into the other, i. e. of not using a sufficiency of action to give effect to their subjects. This objection may have some foundation in fact, but if they err in this particular, it is certainly on the side of safety and de


It was the intertion of the writer to have marked the examples in this book with italics, but he was deterred from doing so by the objections which upon deliberation seemed to oppose such a plan, especially when Dr. Blair is with him, an author who has done so much for the eloquence of the English language, and who must remain a source of admiration to the enlightened, and of instruction to those who seek for Rhetorical and Belles Lettres information.

NOTE.-The above tribute to departed merit, is not invidiously paid with a view of derogating from the merits of subsequent and powerful writers on the same subject; but in justice to the pioneer who cleared the soil, and rendered it receptive of the high cultivation since bestowed upon it.




ELOCUTION, which is the power of fluent speech, the flow of language, of expression and diction, the art of speaking with accuracy, elegance and perspicuity, may be said to be comprised under the following heads : Articulation, Pronunciation, Accent, Emphasis, Climax, Anti-climax, Suspension, Parenthesis, Antithesis, Monotony or Monotone, Modulation, Enumeration or Amplification, Pauses, Irony, Alliteration, Iteration, Interrogation, Personation, Metaphor, Comparison, Personification or Prosopopæia, Apostrophe, Vision, Action. They shall be treated of in their turns.


Articulation is the production of distinct sounds, formed by the unition of the organs of speech, an especial mark of favor allotted to us by the Deity, and one of the most estimable of his gifts.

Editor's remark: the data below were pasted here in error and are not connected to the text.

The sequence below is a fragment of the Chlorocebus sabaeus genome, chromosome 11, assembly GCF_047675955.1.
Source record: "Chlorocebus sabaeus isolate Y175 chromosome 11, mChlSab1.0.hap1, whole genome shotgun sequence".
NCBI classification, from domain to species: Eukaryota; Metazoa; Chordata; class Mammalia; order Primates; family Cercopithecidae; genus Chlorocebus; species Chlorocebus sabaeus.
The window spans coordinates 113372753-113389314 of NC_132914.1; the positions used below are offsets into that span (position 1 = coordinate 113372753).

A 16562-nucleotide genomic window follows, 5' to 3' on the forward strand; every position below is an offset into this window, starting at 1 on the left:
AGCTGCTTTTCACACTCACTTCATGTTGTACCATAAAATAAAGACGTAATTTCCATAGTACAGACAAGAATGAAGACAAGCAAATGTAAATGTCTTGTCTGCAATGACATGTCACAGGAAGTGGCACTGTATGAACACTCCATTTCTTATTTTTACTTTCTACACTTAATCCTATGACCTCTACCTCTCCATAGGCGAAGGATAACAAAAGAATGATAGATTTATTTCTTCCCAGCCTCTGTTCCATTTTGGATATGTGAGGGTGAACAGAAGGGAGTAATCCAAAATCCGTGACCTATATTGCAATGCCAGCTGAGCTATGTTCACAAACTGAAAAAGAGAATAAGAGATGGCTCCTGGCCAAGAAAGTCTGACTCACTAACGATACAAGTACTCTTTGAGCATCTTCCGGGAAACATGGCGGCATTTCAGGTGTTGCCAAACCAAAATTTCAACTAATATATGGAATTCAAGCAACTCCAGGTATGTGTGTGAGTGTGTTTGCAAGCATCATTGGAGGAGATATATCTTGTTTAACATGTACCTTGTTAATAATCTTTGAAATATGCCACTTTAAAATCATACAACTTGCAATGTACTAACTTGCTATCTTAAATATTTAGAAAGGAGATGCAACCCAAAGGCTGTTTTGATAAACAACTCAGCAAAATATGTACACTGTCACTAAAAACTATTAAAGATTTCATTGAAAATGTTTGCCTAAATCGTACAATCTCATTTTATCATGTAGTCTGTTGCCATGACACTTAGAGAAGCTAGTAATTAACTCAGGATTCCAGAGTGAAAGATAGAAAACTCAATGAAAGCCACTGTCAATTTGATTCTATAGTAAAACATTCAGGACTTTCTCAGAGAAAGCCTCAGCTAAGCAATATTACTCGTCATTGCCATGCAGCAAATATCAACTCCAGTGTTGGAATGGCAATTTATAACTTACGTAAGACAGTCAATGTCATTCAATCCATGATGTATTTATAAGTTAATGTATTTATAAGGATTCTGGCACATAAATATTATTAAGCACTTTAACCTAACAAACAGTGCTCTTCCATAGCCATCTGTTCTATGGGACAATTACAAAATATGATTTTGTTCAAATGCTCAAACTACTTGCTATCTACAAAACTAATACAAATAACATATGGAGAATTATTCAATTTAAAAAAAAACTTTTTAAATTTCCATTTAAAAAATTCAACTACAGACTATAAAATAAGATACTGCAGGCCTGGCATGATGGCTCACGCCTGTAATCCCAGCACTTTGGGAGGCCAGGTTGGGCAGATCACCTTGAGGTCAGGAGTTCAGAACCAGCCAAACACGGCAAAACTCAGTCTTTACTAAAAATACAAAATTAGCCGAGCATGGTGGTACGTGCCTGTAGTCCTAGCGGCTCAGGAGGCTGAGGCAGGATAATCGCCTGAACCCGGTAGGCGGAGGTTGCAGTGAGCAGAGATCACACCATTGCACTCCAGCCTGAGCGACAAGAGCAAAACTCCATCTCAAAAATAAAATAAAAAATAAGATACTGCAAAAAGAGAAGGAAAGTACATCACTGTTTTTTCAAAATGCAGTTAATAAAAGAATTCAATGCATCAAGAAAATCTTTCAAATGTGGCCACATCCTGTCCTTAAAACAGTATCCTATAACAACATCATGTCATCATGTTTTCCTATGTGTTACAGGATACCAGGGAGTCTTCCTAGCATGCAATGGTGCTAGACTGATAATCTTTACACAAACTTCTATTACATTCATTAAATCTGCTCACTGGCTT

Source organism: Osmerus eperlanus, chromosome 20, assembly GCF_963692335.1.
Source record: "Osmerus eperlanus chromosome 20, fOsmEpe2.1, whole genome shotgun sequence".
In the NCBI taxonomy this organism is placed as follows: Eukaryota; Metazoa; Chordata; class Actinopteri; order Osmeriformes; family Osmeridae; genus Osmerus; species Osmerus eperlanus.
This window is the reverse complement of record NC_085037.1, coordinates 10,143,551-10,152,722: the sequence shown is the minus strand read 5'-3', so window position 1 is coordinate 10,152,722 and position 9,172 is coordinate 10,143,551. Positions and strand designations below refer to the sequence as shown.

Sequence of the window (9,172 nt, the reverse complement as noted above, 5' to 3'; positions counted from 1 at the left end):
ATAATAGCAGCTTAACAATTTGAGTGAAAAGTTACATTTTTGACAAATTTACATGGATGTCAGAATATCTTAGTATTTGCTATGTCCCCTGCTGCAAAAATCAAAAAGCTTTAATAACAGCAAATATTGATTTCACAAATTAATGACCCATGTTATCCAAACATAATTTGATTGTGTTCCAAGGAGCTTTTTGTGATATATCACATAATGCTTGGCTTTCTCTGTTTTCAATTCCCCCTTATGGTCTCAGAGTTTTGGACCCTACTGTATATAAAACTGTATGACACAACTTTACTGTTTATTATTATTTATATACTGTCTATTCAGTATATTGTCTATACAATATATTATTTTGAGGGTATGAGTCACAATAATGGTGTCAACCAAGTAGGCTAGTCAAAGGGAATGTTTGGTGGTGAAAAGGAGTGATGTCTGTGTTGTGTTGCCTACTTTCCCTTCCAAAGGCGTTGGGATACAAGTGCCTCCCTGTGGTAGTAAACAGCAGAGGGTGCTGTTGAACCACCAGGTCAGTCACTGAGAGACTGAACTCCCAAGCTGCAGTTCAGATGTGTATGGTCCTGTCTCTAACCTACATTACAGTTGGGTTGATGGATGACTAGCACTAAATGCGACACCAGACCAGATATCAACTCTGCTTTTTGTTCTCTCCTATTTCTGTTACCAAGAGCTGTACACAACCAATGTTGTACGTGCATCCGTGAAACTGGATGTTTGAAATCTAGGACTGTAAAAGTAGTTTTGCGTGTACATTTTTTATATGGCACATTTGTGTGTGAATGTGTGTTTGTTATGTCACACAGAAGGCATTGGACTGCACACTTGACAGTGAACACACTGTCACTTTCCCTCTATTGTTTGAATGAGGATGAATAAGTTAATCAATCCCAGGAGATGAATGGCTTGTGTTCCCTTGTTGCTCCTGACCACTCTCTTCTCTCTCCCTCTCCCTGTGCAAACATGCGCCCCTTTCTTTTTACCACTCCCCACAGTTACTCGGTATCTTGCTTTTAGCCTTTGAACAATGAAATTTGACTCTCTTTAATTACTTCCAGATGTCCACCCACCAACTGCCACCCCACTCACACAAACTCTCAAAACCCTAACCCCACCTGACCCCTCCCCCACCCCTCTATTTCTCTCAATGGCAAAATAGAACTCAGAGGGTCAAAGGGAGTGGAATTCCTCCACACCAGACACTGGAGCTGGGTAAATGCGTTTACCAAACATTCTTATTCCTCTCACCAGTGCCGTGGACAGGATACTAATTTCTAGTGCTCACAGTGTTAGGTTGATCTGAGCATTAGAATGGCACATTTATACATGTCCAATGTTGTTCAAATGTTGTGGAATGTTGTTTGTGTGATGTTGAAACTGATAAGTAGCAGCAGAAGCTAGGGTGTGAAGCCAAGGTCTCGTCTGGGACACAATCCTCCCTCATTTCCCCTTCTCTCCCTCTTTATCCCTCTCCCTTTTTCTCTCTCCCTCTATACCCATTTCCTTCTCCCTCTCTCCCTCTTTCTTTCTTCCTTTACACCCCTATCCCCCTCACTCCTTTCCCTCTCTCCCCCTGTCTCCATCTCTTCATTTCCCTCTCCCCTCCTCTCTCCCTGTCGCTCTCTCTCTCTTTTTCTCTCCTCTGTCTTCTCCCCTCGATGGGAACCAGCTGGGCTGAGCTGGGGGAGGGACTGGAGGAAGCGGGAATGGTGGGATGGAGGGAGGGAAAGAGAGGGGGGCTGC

Articulation should be clear and distinct, not in syl. lables and words only, but even to the very letter; for as in the formation of the most noble architectural structure, a union of various blocks of granite, marble, or other solid substance is indispensable, so in the formation of language, a distinct articulation unites the

various parts, and, from what would otherwise be an unintelligible mass, produces a perfect and harmonious whole. Those rules already published upon this subject, preclude the necessity of further remark here, as they are sufficiently luminous.

II. PRONUNCIATION. The most celebrated Orator of the ancients called pronunciation not only the chief part of oratory, but oratory itself; without going so far, it certainly may be considered its foundation, or the key-stone of the arch, for unless master of it no man can be a perfect speaker. It is a combination of articulation, accent, and emphasis. A vulgar pronunciation will mar the finest composition; on the contrary, a correct one will give grace to that which is even imperfect. Those who are unfortunate enough not to be able to pronounce words beginning with the letters V, W, and H, with propriety, and who confound one with the other, should constantly exercise themselves in pronouncing sentences, wherein those words frequently occur.

Examples. “How my arm aches beating this hack horse !" would, pronounced by such as are above mentioned, be " ou my harm hakes beating this ack orse!" Again, “ I want white wine vinegar with my veal ;" viciously pronounced would be, "I vont vite vine winegar vith my weal!" I cannot here resist mentioning

two ludicrous perver. sions of pronunciation, in the words curiosity and suit, which occurred in Ireland. A clown having pronounced the first mentioned word curosity in hearing of the great Curran and an Englishman, the latter remarked that the fellow had murdered English; the former wittily replied, “oh no, he has only knocked an i out!” The other was that of a gun-maker's wife, of Dublin, who finding a forpish customer very difficult to please in the choice of a case of duelling pistols, and after having shown many to no purpose, at length exultingly said, at